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Saturday, 6 October 2012

Flaubert and the 'Medical' Model of Disability

In preparation for a research paper I am giving at the University of Kent as part of their 'Cultural Pathologies' seminar, I have been thinking about how nineteenth-century French literature depicts disability. The nineteenth century is well-known for its enthusiasm for scientific and medical progress. It would therefore seem logical that its writers would favour the  'medical' model of disability. This model is similar to the 'tragedy approach'. Both these models of disability still exist today. (See this post for an example of the 'tragedy' approach.)  The 'medical model' sees disability as something inherently negative which must be cured, or, better yet, eliminated entirely. The most extreme version of this model led to the eugenics of Nazi Germany.

The club foot episode in Gustave Flaubert's Madame Bovary can be read as an example of the 'medical' approach to disability. In the name of progress and patriotism, Homais and Emma convince Charles to cure Hippolyte's club foot using a new and complicated procedure. Hippolyte, who is perfectly happy with his foot the way it is, takes quite a lot of persuading. Like many disabled people, he does not see himself as in any way disadvantaged or inconvenienced by his difference and cannot really understand why the able-bodied are so eager to convince him otherwise.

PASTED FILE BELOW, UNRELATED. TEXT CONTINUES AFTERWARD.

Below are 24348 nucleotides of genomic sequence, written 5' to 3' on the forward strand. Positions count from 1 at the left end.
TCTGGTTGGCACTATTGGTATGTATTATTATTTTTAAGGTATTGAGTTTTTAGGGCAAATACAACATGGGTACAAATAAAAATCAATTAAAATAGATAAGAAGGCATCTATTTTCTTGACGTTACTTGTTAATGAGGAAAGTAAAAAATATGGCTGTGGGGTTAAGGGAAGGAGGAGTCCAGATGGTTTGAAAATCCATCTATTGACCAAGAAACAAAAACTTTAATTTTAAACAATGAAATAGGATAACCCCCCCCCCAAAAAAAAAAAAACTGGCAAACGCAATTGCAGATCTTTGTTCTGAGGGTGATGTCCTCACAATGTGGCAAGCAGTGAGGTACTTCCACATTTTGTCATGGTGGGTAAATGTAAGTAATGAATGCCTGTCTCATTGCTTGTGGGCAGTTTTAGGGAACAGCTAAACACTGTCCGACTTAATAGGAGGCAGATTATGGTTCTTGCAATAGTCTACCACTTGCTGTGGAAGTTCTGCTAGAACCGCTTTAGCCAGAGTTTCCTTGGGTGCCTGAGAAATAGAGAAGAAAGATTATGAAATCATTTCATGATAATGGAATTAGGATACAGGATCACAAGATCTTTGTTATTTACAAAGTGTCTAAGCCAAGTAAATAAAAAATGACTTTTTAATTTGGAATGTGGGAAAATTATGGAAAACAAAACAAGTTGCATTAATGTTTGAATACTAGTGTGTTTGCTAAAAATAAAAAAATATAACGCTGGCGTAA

When he eventually acquiesces, the operation seems to go perfectly, leaving Charles, and, more importantly, Emma to bask in the glory of his triumph. Unfortunately, however, Charles is not quite as talented as his wife would have him (and herself) believe. Hippolyte's leg soon becomes gangrenous and is eventually amputated by renowned surgeon Canivet.

The failure of Charles's attempt to cure Hippolyte is a wonderful illustration of the dangers of the 'medical' model. Homais and Emma believe in perfection, beauty and normality. Anything that deviates from any of these absolutes must be somehow lacking or inferior: a patient in need of a cure, a victim in need of pity. But their interference nearly costs Hippolyte his life. Why, rages Canivet, try and fix something that isn't even broken? Why mess with a perfectly happy and healthy man for no reason other than a misguided believe in progress for its own sake? Why indeed.

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